Keywords: Complexity theory, science, complex adaptive systems

Title: Emergence

Author: Steven Johnson

Publisher: Penguin

Media: Book

ISBN: 0140287752


What do ant colonies, slime moulds and the teeming streets of your average city have in common? Viewed through the lens of complexity theory, they are all examples of complex adaptive systems, and a hall-mark of such systems is that they display emergent behaviour. Steven Johnson's book does not dwell too much on detailing complexity theory to any great extent, there are other books (such as Mitchell Waldrop's or Philip Lewin's pop-science books Complexity), instead Johnson is more interested in the real examples of emergence all around us.

Emergent phenomena, such as the cleaving of a city into different neighbourhoods or the apparent collective intelligence of an ant colony, are by-products of the interactions of thousands of simple agents. An individual ant is fairly unintelligent and is largely driven by instinct. An ant follows a few simple rules: get food, dump waste, tend young, defend the colony. It has limited means of communications with its fellow ants, and what there is largely based on pheromone signalling. But when thousands of ants interact with each other, what you get is not teeming chaos but a global behaviour that can solve problems, keep the colony fed, protect it from attack and can adapt to a changing environment. This is what emergence is all about, this qualitative difference between the simple rules of the agent and the complex behaviour of the mass.

Slime moulds, a favourite example of Johnson's, exhibit even greater levels of emergent behaviour. Slime moulds, and biofilms in general, are formed by individual bacterial cells who somehow get together and organise themselves to act as a collective mass. To all intents and purposes the individual bacteria group together and start acting as though they are a single organism. For a long time it was assumed that there had to be a leader, some super bacterium that controlled and cajoled the rest of the colony. However, surprisingly perhaps, scientists could discover no such microbial dictator. So, who controls the pseudo-organism made up of thousands of individuals? No one.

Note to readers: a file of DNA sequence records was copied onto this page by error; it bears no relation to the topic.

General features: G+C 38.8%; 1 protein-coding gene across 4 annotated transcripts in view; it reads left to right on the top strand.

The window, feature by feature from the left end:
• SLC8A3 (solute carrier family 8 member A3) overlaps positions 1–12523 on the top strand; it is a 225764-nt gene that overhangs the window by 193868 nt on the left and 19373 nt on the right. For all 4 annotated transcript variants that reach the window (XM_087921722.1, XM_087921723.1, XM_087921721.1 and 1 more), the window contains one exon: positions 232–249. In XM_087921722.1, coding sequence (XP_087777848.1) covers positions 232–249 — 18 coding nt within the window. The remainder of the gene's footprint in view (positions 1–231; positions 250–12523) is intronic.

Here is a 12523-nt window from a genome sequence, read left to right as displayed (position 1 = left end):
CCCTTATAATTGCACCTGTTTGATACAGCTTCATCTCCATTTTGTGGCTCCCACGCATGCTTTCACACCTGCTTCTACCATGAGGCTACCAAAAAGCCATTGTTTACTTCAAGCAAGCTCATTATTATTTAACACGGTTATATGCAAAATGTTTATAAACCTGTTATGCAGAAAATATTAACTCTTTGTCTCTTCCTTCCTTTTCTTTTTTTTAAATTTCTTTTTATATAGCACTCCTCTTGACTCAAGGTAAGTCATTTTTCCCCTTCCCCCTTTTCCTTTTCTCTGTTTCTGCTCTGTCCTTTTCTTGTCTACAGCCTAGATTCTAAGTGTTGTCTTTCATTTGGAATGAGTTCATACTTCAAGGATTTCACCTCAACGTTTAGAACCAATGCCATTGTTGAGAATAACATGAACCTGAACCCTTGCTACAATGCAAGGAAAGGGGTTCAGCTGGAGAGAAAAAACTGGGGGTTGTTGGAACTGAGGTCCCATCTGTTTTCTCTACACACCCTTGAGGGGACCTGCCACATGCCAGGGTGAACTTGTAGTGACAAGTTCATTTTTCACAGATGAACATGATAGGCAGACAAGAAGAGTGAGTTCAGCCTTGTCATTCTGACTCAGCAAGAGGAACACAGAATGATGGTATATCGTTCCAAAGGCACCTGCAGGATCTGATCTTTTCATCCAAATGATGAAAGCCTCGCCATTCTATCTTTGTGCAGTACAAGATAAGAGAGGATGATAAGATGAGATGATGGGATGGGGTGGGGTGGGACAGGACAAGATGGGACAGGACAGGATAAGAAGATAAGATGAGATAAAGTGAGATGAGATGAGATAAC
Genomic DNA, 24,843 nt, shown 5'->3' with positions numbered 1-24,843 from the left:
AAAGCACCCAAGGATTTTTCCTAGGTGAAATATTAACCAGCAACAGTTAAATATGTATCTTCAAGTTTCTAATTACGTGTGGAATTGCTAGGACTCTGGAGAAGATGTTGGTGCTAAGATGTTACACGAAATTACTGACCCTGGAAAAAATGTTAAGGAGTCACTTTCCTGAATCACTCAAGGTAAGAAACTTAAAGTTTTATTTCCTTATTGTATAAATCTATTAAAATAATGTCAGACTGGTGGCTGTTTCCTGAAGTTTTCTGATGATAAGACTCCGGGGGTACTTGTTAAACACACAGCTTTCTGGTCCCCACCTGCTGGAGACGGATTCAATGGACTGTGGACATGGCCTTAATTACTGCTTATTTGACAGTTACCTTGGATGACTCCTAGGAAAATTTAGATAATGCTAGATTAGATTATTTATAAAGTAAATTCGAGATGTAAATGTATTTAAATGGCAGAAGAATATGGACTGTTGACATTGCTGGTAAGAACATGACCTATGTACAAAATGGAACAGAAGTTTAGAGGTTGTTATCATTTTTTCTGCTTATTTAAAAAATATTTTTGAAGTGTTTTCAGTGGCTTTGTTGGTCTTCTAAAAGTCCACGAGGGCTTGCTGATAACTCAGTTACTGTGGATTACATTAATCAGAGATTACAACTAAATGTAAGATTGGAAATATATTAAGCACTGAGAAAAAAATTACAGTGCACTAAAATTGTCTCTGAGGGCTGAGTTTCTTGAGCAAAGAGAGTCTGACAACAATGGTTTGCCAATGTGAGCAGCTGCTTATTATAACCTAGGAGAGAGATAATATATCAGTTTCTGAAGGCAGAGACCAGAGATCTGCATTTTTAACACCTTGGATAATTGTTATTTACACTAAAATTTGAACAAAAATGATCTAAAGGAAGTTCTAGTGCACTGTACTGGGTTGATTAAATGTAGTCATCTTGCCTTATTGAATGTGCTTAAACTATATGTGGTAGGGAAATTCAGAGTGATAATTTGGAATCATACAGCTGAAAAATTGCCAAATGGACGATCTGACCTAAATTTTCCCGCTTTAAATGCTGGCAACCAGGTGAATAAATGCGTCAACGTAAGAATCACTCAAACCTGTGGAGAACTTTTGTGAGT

Just as the ant colony is not controlled and direct by the queen, so the slime mould is not controlled and directed by any single bacterium or group of bacteria. The group behaviour emerges naturally from the simple interactions between the individuals which make it up. The implications for libertarians are obvious: what we have are natural examples of self-organisation.

There are other examples which are much closer to home, of course, and Johnson ranges quite widely, switching from bacterial colonies to city streets to global economies to the Internet. An economy, for example, is also an emergent system, in that it is made up of many thousands of individual agents: consumers, investors, corporations and workers. What emerges from the interactions between these many millions of agents is not a predictable, controllable market but an endlessly evolving marketplace that is never at stasis.

Complexity theory offers a theoretical framework for modelling the activity of phenomena that conventional reductionist approaches to science cannot hope to tackle. The tools of physics cannot be applied to human societies, people cannot be reduced to simple components in the same way that matter can be broken down into sub-atomic particles. However, using complexity theory we can at last begin to imagine modelling societies of complicated, autonomous, rational and irrational people - and that includes creating models of different types of society, not just Western capitalist societies.

Contents © London Book Review 2006. Published March 29 2006